Lynne Perrie

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Born: 7 April, 1931, in Rotherham. Died: 24 March, 2006, in Rotherham, aged 75.

EVERYONE knew her as "Poison Ivy". Her character in Coronation Street became increasingly irritating as she interfered and generally made herself the Street's principal monster. Lynne Perrie's Ivy Tilsley was someone people loved to hate and in almost two decades in the soap, she represented the hard-done-by working-class woman. In truth, she never endeared herself to her fictional neighbours or audience. Worse, in 1993, Perrie - without any discussion with her bosses at Granada - underwent surgical enhancement on her face that simply did not enhance. Her lips seemed, under lights and on camera, as if they were full of rubber and she received a great deal of unfortunate publicity. So unfortunate that Granada sacked her and she was written out of the soap. Unwisely, Perrie then went and wrote an expos of the Street and its stars, incurring the wrath of friends and public.

Lynne Perrie (born Jean Dudley) made many stage appearances as a child singer under the name of Dizzy. She and her brother played the clubs in the north but she found work difficult to get after she married in 1950. Perrie was a bus conductress before, in 1956, she returned to the stage to perform on the northern cabaret circuit. She also received bookings in the larger halls and supported such emerging stars as The Beatles (they called her "Girly") and Sacha Distel.

Her big break came in 1970 when she was cast opposite Diana Dors in an ITV sitcom called Queenie's Castle and then the mother in Ken Loach's film Kes. It was directly from them that Perrie was offered a role in Coronation Street. Initially the bubbly but acid tongued newcomer with bleached blond hair worked in Baldwin's textile factory. But in his autobiography the producer Bill Padmore wrote that: "Lynne injected the character with such a life it had to be expanded and made regular." Ivy and Vera Duckworth made a formidable duo when there were any industrial problems - as there often were.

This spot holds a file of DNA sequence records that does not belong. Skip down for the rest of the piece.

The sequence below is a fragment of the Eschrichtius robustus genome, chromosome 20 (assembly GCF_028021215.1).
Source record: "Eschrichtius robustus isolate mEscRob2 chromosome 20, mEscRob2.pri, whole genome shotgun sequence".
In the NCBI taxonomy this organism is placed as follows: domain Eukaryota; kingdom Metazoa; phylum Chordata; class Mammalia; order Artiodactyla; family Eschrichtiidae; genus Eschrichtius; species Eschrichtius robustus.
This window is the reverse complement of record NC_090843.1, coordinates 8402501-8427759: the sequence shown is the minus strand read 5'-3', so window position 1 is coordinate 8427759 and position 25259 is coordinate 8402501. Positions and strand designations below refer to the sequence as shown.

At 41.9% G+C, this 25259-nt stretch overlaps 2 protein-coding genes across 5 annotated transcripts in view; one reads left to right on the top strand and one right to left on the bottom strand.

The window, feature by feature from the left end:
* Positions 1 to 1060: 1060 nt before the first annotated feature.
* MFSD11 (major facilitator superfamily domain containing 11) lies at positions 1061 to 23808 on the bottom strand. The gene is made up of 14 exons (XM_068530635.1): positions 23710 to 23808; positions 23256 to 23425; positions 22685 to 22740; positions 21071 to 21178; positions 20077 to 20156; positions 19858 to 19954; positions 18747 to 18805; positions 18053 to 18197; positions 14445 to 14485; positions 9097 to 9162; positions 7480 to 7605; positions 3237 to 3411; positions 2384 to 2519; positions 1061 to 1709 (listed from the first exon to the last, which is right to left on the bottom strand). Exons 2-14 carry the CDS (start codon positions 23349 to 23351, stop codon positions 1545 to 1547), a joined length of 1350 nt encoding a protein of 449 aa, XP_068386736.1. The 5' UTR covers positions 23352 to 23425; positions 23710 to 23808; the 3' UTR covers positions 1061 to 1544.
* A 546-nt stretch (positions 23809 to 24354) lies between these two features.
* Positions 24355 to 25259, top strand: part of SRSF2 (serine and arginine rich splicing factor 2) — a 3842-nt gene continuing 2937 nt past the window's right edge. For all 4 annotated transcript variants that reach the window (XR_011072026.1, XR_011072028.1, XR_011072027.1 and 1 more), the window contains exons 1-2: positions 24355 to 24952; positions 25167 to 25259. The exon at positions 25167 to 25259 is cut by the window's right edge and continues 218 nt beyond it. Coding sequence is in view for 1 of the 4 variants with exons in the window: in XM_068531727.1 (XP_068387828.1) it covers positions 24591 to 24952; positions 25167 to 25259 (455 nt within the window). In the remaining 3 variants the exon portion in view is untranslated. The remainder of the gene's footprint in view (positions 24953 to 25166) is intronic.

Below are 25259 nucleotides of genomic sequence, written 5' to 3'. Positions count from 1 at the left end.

But it was on the home front that Ivy Tilsley won her spurs as Poison Ivy. Her strong Catholic beliefs put her in competition with her son, Brian, and his wife, Gail (Helen Worth). Gail had to become a Catholic in 1976 before the marriage and the plot got murky when they spent some months in Ivy's house. Tragedy and heartbreak was never far away from Ivy as her husband was killed and then Brian and Gail divorced in 1979 only to remarry in 1988. All unforgivable for Ivy.

Then in June 1989, Ivy married the taxi driver Don Brennan and their verbal fights about his infidelity and gambling lit up the Street for many months. Her voice rasped at anyone in the Rovers' Return and her annoying cackle irritated the entire population of Wetherfield. One famous line, spat out by Don, summed up their acrimonious marriage: "If my wife put her mind to it, she could find reasons why Joseph and Mary were unfit parents." However much the critics carped, Perrie created one of those strong domineering women so loved by "Corrie".

But Perrie's personal life went from bad to worse. She suffered much ill health and tragedy - cancer of the womb was followed by a serious car crash and then her son was diagnosed as HIV positive - all worsened by her own addiction to alcohol (she drank a lethal cocktail of brandy and Babycham) and gambling. This behaviour made her an unreliable colleague and when she turned up after the cosmetic surgery, Granada wrote her out of the Street.

Perrie then wrote her unfortunate book and in some desperation allowed Channel Four to make a dire programme, The Ghost of Ivy Tilsley, that depicted her making ends meet as a celebrity bingo caller in Blackpool. She appeared on a chat show, clearly very emotional, and sang I Will Survive. It was all very unsavoury.

She died of a stroke and her husband and son survive her.